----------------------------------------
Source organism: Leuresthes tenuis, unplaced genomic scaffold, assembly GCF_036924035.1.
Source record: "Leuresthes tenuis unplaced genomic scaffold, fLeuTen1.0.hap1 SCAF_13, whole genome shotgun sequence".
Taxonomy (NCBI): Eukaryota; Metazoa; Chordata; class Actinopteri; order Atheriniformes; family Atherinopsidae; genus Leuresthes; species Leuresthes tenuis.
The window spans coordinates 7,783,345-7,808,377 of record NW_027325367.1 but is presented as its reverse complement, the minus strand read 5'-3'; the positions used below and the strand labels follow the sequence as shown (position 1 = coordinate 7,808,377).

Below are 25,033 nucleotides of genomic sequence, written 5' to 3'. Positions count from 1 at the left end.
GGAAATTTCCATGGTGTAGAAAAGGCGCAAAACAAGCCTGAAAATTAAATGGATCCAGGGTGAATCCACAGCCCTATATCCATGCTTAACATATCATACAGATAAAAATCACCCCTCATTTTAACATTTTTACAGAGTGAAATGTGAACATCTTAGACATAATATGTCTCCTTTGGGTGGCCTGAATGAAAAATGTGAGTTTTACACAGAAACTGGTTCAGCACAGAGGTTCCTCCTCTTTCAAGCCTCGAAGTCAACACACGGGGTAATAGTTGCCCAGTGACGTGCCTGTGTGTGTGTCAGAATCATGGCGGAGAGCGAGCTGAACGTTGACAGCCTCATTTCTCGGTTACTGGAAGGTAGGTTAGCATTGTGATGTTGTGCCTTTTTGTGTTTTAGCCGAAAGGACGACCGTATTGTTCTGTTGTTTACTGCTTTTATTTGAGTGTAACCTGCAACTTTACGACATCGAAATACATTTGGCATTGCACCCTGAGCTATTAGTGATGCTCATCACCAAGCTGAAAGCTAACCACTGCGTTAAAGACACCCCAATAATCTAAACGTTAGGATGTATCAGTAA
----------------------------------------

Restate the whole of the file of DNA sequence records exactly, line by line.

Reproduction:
Source organism: Leuresthes tenuis, unplaced genomic scaffold, assembly GCF_036924035.1.
Source record: "Leuresthes tenuis unplaced genomic scaffold, fLeuTen1.0.hap1 SCAF_13, whole genome shotgun sequence".
Taxonomy (NCBI): Eukaryota; Metazoa; Chordata; class Actinopteri; order Atheriniformes; family Atherinopsidae; genus Leuresthes; species Leuresthes tenuis.
The window spans coordinates 7,783,345-7,808,377 of record NW_027325367.1 but is presented as its reverse complement, the minus strand read 5'-3'; the positions used below and the strand labels follow the sequence as shown (position 1 = coordinate 7,808,377).

Below are 25,033 nucleotides of genomic sequence, written 5' to 3'. Positions count from 1 at the left end.
GGAAATTTCCATGGTGTAGAAAAGGCGCAAAACAAGCCTGAAAATTAAATGGATCCAGGGTGAATCCACAGCCCTATATCCATGCTTAACATATCATACAGATAAAAATCACCCCTCATTTTAACATTTTTACAGAGTGAAATGTGAACATCTTAGACATAATATGTCTCCTTTGGGTGGCCTGAATGAAAAATGTGAGTTTTACACAGAAACTGGTTCAGCACAGAGGTTCCTCCTCTTTCAAGCCTCGAAGTCAACACACGGGGTAATAGTTGCCCAGTGACGTGCCTGTGTGTGTGTCAGAATCATGGCGGAGAGCGAGCTGAACGTTGACAGCCTCATTTCTCGGTTACTGGAAGGTAGGTTAGCATTGTGATGTTGTGCCTTTTTGTGTTTTAGCCGAAAGGACGACCGTATTGTTCTGTTGTTTACTGCTTTTATTTGAGTGTAACCTGCAACTTTACGACATCGAAATACATTTGGCATTGCACCCTGAGCTATTAGTGATGCTCATCACCAAGCTGAAAGCTAACCACTGCGTTAAAGACACCCCAATAATCTAAACGTTAGGATGTATCAGTAA